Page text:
“Back when I started out, if you kept your head down, did your work, you’d make captain one day,” Captain Richard Phillips says (more or less) to his wife while driving to the airport as the movie bearing his name begins, “It’s not like that anymore. There’s so much competition. Fifty guys competing for one job.”
At the time, Captain Phillips’ conversation with his wife about his son, while pertinent to the world we live in, seems disconnected from the events we know are to come, the hijacking by Somali pirates of the cargo ship Richard Phillips captains. Then, the film cuts to Somalia and shows a crowd of young men Captain Phillips’ son’s age competing for the job of hijacking Captain Phillips’ ship. So, it’s not that the young Somalians are like us. They are us. Their socio-economic options are just fewer.
If all Captain Phillips did was show us that our “enemies” are not the monsters the demagogues make them out to be, but show us instead that they are just kids trying to make their way in an increasingly competitive world, the movie would be worthwhile. Personifying threats to our economic security as inhuman pests allows us to do terrible things to them with a clear conscience. It gives us a competitive advantage, no doubt, but competition isn’t the Great Good in the world. It is simply the base inclination out of which the worst of nature lives. We are more than mere nature. We are human, or at least we can be when encouraged toward human-ness.
As Christians, we believe that Christ is fully human in a way that we most often are not. One of the defining characteristics of Christ’s humanity is his compassion, so to be more compassionate is to be more Christ-like, more human. Captain Phillips encourages us to be more compassionate, to be more human, to see our enemies as more human, and to therefore become even more human ourselves.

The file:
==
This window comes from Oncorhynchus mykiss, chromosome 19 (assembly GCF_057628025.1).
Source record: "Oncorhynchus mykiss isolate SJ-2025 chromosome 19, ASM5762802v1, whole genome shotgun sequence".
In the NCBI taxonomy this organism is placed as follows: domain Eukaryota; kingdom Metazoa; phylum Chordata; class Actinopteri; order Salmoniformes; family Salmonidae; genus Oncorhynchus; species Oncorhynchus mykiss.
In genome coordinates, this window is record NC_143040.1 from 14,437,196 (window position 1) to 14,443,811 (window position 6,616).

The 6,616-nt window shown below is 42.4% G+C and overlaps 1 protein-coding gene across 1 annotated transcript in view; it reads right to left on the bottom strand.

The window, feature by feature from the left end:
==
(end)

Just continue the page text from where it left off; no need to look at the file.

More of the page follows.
But that’s not all Captain Phillips accomplishes in its lively 134 minute run time. It is also terrifically thrilling. Greengrass’ hand-held style (reportedly adopted early in his career because he couldn’t afford a tripod) makes this movie whose outcome we know that’s set in international waters about cargo ships and the U.S. Navy feel incredibly urgent and intimate. Tom Hanks manages to disappear into his role in a way he hasn’t for a while, and that enables us to identify with him (more on that in a moment). Barkhad Abdi’s pirate Muse doesn’t feel like an alien threat but rather like a kid from a few blocks over, albeit one who hasn’t yet shed his native accent, and, depending on where you live, that might also be true of the actual kids a few blocks away from where you live.
In its final moments, Captain Phillips accomplishes something that makes me value it even more, something that made we want to meditate on it afterwards and watch it again, something that elevates it above even other accomplished cinematic fare. SPOILERS follow, though given that the events the movie depicts are so well known, do SPOILERS even count in this case?